We included 60 HIV-infected patients from the Department of Infectious Diseases, Copenhagen University Hospital, Hvidovre, Denmark, and 16 healthy men (Controls) from November 2010 through October 2012. Controls were recruited by advertisement at Hvidovre Hospital. Inclusion criteria were: male; age older than 18 years; White ethnicity; no current Hepatitis B (HBV) and/or C (HCV) infection; no current immunomodulating treatment or disease; no current lipid-lowering, anti-diabetic or endocrinologic treatment; no intravenous drug use. Moreover, the HIV-infected patients also had to fulfil: at least 12 month on cART; CD4+ cell counts ≥200 cells/μL; HIV-RNA <400 copies/mL. Controls were tested negative for HIV, HBV, and HCV before inclusion, and it was ensured that mean age was similar in patients and Controls.

Study protocol

Blood samples were collected in the morning after an overnight fast of eight hours. All subjects completed a self-administered questionnaire including: tobacco use; AT distribution; and physical activity. Anthropometry was performed as in Andersen et al. [50], and included: body weight, height, waist and hip circumference. Blood pressure was measured after minimum one hour of rest. All participants were told to refrain from vigorous exercise the day before examination, physical activity on the examination day, and the use of any pain killers the week before the examination.

Whole body composition was evaluated by Dual energy X-ray absorptiometry (DXA) scan (Norland XR-36, Gammatec A/S, Værløse, Denmark). An experienced radiologist evaluated abdominal SAT and VAT mass by single slice computed tomography (CT) scan (Somatom Sensation 10, Siemens) at the upper limit of L4 as previously described in Hansen et al. [51].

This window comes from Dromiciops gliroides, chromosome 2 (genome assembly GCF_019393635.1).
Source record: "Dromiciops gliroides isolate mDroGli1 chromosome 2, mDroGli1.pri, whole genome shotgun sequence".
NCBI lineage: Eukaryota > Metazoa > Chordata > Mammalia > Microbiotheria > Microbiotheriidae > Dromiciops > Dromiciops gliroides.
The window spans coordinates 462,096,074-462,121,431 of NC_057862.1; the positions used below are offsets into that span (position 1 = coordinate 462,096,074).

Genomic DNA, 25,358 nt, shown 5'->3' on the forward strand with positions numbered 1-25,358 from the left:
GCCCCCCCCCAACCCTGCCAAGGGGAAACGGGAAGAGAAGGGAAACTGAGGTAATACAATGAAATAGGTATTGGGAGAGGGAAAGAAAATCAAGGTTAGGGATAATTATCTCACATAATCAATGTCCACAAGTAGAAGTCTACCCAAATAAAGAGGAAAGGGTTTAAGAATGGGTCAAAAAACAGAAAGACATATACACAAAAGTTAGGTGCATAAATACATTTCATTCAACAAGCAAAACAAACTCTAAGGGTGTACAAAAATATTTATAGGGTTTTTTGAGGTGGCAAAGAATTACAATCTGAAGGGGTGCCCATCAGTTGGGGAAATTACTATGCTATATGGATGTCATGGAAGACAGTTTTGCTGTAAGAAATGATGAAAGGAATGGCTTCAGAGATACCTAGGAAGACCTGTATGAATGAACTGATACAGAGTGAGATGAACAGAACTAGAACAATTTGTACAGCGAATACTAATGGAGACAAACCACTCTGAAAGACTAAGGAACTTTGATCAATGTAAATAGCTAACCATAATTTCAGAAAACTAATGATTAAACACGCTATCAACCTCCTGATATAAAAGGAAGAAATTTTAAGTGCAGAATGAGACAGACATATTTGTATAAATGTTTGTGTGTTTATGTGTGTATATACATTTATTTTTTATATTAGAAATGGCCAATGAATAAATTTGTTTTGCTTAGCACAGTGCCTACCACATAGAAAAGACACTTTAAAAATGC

Lipodystrophy was determined by physical examination by a trained examiner. Fat atrophy or hypertrophy in the face, retroauricular region, dorsocervical region, upper arms, thighs, buttocks, and abdominal subcutaneous and visceral regions was assessed. Patients were characterised as lipodystrophic (Lipo) if at least one sign of atrophy and/or hypertrophy was present, as in Andersen et al. [50]. Patients were not characterised as lipodystrophic (Non-Lipo) if no other signs of lipodystrophy than abdominal obesity were present. Patients were characterised as atrophic (Atrophy) if only signs of lipoatrophy were present; hypertrophic (Hyper) if only signs of lipohypertrophy were present, and Mixed type (Mix) if both lipoatrophy and lipohypertrophy was present.

Body composition measures